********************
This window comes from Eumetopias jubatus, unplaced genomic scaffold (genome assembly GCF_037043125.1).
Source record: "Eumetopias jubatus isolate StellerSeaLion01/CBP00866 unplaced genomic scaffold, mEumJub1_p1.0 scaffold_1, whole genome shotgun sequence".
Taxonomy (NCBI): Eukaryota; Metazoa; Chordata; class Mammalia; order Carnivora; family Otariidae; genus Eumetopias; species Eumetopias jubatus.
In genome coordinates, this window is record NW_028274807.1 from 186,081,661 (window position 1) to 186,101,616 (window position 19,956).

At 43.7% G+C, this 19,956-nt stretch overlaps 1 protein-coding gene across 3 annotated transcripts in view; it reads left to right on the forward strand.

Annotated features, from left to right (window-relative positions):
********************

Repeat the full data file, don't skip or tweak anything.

This window comes from Eumetopias jubatus, unplaced genomic scaffold (genome assembly GCF_037043125.1).
Source record: "Eumetopias jubatus isolate StellerSeaLion01/CBP00866 unplaced genomic scaffold, mEumJub1_p1.0 scaffold_1, whole genome shotgun sequence".
Taxonomy (NCBI): Eukaryota; Metazoa; Chordata; class Mammalia; order Carnivora; family Otariidae; genus Eumetopias; species Eumetopias jubatus.
In genome coordinates, this window is record NW_028274807.1 from 186,081,661 (window position 1) to 186,101,616 (window position 19,956).

At 43.7% G+C, this 19,956-nt stretch overlaps 1 protein-coding gene across 3 annotated transcripts in view; it reads left to right on the forward strand.

Annotated features, from left to right (window-relative positions):